The BDN Editorial Board operates independently from the newsroom, and does not set policies or contribute to reporting or editing articles elsewhere in the newspaper or on bangordailynews.com.
After a 17-year hiatus, the next brood of cicadas is back with a buzz.
A lot has changed in the world while these insects were literally living under a rock. They have plenty of news to catch up on. But their reemergence also has us looking back, thinking about what the world looked like the last time they were above ground.
Luckily, the Bangor Daily News archives, dating back to 1911, are now available on Newspapers.com (note: a separate subscription is required to fully access and search them there). So with the cicadas coming back above ground for the first time in 17 years, we thought we’d dig back to the May 28, 2004, edition of the BDN. Here’s what we found:
Other than a George Danby cartoon of former U.S. Attorney General John Ashcroft and some letters to the editor related to the then-ongoing Iraq war, many of the issues discussed on the opinion pages could easily be found on our pages today.
The editorial board, for example, weighed in on postal reform working its way through the U.S. Congress and on the permitting of wind projects (kudos to the headline writer who came up with “A Wind Win Situation”). Either of those subjects might be discussed in a present-day editorial, with a new postal reform bill again up for debate and the need — and ability — to balance alternative energy development with local concerns.
A 17-year-old letter from Michelle Thomas of Bangor titled “Greatest Generation” could run again today almost word-for-word as we head toward another Memorial Day, except for a line about the World War II monument in Washington, D.C. being new.
“As we approach Memorial Day weekend and all of the celebrations surround the new World War II monument in Washington, D.C., let’s remember why we call those veterans ‘The Greatest Generation.’ We call them that because they served and sacrificed for our nation in a war,” Thomas wrote. “Those who returned from the experience built a mighty nation. No generation has ever worked harder.”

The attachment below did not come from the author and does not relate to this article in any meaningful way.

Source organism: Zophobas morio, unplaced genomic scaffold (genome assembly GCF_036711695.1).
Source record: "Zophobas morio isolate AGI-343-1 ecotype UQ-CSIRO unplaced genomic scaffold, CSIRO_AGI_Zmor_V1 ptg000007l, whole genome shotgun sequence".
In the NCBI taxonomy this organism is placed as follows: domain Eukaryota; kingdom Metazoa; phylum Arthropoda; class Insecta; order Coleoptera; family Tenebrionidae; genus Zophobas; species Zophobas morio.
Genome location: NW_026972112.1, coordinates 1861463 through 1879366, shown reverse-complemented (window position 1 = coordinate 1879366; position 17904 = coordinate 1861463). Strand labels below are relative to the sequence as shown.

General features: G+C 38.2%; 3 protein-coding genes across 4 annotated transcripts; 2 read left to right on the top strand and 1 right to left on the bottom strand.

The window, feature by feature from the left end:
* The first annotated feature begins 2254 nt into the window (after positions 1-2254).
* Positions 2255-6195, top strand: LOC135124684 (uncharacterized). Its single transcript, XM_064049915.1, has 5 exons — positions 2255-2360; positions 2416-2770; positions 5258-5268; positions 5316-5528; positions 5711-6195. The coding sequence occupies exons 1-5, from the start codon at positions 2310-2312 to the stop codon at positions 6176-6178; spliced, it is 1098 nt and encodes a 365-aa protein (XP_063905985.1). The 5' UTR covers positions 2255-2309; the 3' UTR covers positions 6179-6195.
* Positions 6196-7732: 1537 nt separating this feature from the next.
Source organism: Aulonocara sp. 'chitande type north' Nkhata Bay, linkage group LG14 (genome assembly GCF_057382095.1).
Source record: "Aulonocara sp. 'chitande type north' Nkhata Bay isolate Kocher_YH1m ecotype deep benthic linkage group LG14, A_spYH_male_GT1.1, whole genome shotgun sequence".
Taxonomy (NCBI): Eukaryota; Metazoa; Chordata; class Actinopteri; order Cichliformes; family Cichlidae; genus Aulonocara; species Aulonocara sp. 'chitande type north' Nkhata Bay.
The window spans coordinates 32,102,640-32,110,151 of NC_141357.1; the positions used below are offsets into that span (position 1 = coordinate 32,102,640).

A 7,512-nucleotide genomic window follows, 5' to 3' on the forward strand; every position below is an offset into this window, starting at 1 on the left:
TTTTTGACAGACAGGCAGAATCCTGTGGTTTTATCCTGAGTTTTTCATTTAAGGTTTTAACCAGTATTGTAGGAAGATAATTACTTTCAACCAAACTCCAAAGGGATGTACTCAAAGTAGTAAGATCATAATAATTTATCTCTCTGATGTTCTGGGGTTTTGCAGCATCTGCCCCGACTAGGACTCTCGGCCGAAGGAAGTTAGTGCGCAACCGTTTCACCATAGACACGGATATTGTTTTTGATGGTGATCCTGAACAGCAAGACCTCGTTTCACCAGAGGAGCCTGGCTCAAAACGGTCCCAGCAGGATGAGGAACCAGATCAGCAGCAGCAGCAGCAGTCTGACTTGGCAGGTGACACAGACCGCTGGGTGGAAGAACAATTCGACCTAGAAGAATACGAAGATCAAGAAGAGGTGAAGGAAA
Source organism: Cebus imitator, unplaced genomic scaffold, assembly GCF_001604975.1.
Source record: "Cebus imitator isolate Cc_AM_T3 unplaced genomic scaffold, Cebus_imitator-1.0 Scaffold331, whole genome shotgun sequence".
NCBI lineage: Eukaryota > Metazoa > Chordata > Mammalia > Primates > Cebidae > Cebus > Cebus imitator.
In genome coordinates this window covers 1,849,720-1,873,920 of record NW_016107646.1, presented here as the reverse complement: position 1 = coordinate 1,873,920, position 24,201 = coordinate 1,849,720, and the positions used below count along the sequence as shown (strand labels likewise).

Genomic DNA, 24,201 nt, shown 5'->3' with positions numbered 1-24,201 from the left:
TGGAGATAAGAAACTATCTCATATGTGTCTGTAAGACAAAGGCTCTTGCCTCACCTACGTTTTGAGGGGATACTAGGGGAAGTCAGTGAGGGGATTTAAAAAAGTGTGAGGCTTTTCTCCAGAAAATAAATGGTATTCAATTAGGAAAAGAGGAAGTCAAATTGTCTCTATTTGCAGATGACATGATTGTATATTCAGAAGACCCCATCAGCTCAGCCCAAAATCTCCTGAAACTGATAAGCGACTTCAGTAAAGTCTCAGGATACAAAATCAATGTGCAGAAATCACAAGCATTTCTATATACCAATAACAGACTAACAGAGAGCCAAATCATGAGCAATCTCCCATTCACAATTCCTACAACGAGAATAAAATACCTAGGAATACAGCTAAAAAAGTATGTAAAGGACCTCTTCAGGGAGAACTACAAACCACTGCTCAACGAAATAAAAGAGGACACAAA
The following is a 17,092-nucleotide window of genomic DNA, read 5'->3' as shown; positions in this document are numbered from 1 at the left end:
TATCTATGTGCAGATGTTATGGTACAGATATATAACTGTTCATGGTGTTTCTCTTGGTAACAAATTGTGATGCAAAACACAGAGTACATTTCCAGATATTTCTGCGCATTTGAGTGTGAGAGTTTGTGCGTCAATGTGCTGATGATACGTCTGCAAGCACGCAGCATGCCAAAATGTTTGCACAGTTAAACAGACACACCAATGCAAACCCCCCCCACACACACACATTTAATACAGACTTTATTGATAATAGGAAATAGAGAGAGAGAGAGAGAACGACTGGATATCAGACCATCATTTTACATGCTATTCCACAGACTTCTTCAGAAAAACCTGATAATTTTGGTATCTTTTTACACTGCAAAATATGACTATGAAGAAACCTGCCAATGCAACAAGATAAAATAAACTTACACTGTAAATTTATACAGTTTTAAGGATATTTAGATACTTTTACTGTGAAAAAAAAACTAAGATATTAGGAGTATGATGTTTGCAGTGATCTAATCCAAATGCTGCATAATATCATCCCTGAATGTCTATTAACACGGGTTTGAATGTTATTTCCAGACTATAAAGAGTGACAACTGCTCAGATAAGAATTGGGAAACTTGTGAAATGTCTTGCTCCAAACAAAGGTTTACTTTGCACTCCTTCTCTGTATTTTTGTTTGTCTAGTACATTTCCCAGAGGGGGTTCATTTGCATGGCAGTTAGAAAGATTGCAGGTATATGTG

In another letter from the May 28, 2004, edition, Tom Shay of Presque Isle addressed the Israeli-Palestinian conflict.
“I’m afraid we will not have peace until we have the strength to call for ‘Justice for All’ and the ability and grit to stick with it,” Shay wrote, with words we wouldn’t be surprised to see in a letter sent to us in current times. “It is not too late, we should speak up and demand better of our leadership. They have forgotten the importance of justice as the foundation on the road to peace and community.”
Even the “Other Voice” from the Straits Times in Singapore has strong parallels to today. That piece focused on the inauguration speech from then-Taiwanese President Chen Shui-bian, and how its semantics annoyed China. Seventeen years later, professional wrestler John Cena is in the news after he apologized to Chinese fans for the supposed transgression of — wait for it — calling Taiwan a country.
Clearly, many of the issues at play in 2004 continue to echo through the world today. Sure, some of the details and people are different, but when it comes to the overarching topics we saw in the archives, there is a fairly strong “the more things change, the more they stay the same” vibe.
So as the cicadas reemerge, if the BDN opinion pages from May 28, 2004, are any indication, the world doesn’t look too different than it did 17 years ago.